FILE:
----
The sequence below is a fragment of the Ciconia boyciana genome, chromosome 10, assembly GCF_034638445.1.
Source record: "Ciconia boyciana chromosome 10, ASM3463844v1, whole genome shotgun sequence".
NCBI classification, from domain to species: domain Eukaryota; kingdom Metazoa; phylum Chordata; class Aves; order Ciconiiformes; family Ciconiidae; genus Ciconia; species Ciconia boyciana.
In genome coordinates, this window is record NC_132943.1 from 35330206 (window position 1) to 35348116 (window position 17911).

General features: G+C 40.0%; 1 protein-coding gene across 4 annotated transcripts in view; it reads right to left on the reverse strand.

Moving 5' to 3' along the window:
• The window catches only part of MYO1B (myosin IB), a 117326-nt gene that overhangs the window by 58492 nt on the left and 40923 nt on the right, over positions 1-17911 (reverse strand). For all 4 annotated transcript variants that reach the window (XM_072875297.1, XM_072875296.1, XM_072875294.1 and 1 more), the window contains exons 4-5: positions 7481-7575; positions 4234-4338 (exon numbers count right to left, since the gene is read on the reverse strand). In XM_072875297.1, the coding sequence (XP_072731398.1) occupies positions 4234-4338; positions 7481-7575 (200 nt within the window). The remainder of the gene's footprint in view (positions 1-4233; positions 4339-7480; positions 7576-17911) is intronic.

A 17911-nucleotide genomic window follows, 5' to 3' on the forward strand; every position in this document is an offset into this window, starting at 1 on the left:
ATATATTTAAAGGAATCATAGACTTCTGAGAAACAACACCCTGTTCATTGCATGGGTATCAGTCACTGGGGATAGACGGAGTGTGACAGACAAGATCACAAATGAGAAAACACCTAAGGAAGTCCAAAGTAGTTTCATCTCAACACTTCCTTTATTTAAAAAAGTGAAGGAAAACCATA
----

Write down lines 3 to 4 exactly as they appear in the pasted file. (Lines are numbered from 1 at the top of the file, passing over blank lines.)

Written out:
NCBI classification, from domain to species: domain Eukaryota; kingdom Metazoa; phylum Chordata; class Aves; order Ciconiiformes; family Ciconiidae; genus Ciconia; species Ciconia boyciana.
In genome coordinates, this window is record NC_132943.1 from 35330206 (window position 1) to 35348116 (window position 17911).